By Betty Gordon
Copyright 2016 text and letter. All rights reserved.
Their song was “Always,” the lilting classic composed by Irving Berlin in 1925.
“I’ll be loving you, always / With a love so true, always.”
It might have been Lois Simon’s youthful voice caressing those words that got Elliot Gordon’s attention, or perhaps the figure-hugging, red wool dress the petite soprano was wearing that day in 1943. Or possibly both.
“Not for just an hour, not for just a day, not for just a year, but always.”
What is unmistakable is that the New Jersey teenagers had caught each other’s eye after meeting at a party at Lois’s cousin’s house.
A few months later, he was inducted into the Army Air Corps, at the height of World War II. He had his sights set on becoming a navigator or bombardier. She was finishing her senior year in high school in Passaic, New Jersey.
And so began a long-distance courtship that was to be conducted mostly through the more than 600 letters they exchanged over about 20 months, a few brief phone calls and Elliot’s occasional furloughs home.
The correspondence traces not only the progress of a budding relationship, it gives insight into life on the home front during a period of enormous worldwide upheaval, when America and its allies were fighting to defeat the Axis powers of Germany, Japan and Italy.
The early letters are somewhat stiff and formal as Elliot and Lois get to know each other, and they describe their daily routines, their families and the people with whom they regularly interact. They become more evocative and more richly textured as they begin to rely on each other for emotional support as things don’t go quite as Elliot had hoped with the Army Air Corps and Lois tackles her freshman year of college in West Virginia.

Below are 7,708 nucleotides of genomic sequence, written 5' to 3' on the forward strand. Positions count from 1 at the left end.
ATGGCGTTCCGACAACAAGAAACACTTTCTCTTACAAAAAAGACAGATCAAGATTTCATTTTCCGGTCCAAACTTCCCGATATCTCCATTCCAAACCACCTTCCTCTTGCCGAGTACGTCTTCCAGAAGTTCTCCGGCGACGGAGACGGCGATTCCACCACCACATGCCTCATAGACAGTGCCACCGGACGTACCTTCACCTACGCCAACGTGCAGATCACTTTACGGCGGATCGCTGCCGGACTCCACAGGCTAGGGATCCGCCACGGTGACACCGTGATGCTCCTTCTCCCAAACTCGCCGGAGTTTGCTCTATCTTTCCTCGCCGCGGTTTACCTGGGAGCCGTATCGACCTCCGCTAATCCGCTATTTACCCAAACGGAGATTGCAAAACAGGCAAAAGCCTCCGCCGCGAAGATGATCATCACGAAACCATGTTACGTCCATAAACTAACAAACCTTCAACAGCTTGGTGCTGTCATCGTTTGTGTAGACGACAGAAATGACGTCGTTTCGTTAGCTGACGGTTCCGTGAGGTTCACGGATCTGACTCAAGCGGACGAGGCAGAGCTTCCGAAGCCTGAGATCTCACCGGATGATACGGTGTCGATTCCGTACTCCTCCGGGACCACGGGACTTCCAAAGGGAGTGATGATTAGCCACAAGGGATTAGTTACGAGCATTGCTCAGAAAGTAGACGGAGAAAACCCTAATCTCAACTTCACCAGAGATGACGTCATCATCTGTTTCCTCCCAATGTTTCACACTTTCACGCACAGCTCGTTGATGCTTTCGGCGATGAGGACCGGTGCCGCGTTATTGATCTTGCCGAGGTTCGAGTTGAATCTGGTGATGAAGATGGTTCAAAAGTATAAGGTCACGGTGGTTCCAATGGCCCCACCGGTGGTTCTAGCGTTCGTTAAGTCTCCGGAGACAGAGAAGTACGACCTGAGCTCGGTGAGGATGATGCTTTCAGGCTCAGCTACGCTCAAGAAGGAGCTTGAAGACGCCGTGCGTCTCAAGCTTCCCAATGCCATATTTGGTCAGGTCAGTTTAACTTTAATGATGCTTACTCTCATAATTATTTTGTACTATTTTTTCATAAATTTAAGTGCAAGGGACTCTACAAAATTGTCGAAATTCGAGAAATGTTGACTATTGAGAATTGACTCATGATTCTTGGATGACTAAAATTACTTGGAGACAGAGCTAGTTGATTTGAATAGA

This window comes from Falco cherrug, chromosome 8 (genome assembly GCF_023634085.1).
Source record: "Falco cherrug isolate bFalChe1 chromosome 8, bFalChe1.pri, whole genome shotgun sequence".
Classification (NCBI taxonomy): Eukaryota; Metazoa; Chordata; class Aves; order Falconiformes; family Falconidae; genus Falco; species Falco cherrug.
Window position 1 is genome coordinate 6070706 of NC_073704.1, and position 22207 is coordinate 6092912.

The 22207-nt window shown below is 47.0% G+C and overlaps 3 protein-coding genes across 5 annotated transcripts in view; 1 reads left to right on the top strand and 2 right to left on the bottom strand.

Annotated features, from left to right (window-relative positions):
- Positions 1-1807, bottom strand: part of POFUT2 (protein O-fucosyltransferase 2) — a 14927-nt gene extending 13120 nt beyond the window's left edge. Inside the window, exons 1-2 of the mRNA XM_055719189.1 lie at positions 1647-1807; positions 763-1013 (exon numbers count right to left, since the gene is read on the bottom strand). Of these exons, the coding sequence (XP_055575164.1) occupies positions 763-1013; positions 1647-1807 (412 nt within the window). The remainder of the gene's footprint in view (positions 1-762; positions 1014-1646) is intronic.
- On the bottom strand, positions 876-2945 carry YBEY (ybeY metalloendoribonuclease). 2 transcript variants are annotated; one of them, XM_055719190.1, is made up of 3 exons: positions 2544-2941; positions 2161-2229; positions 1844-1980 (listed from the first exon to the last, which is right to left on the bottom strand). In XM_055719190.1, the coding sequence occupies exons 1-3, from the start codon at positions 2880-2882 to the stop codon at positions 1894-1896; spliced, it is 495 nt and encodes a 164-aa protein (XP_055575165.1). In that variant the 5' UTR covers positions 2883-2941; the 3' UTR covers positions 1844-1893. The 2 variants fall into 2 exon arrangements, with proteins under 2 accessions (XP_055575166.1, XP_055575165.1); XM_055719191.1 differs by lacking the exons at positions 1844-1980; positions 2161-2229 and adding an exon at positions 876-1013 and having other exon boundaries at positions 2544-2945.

“For the past few letters, I have had it in mind to ask you for a picture, but I’ve constantly forgotten, hence I have started this letter out with this request. See what you can do about fulfilling it!”
Elliot wrote these words to Lois on April 27, 1944, as he was going through basic training at Keesler Field in Mississippi. Lois fulfilled Elliot’s request, and then some. She later made the same request of him, and was ecstatic when his photos arrived and she could show them to her university friends and display them in her dorm room.
I am the keeper of these letters now, plus countless pictures and other memorabilia, including a very special bracelet that Elliot made for Lois from scrap stainless steel while posted for much of the war to Aloe Army Air Field in Victoria, Texas.
Organized chronologically, each page of each letter resides in its own acid-free plastic sleeve, and together they fill eight large binders. I’ve read every word of every letter — twice — taking full advantage of being accorded the rare privilege of “meeting” my parents as teenagers.
In my book, “Fondly with All My Affection: A World War II Love Story,” I draw on the letters to profile Elliot and Lois as they evolve from being two individuals separated by thousands of miles to a newlywed couple attending college and working together in a post-war world.
My manuscript includes about 60 full-text letters that Elliot and Lois exchanged, but that’s only part of the story. Elliot’s twin brother, an Army infantryman who earned a Bronze Star while fighting in the Pacific Theater, figures prominently, as does their next-oldest brother, an officer in the Army Air Corps. Further, I’ve written a chapter about some of the other young servicemen, scattered around the world, that Lois wrote to before and after she met Elliot.
For the past year, I’ve been actively looking for a literary agent to represent my book.
In future posts, I’ll be writing more about “Fondly with All My Affection,” my world travels, the books I’m reading, and what food I’m cooking and eating. And anything else that strikes my fancy.
“Always” lyrics © EMI Music Publishing, Sony/ATV Music Publishing LLC, Warner/Chappell Music, Inc., Kobalt Music Publishing Ltd., Universal Music Publishing Group, IMAGEM U.S. LLC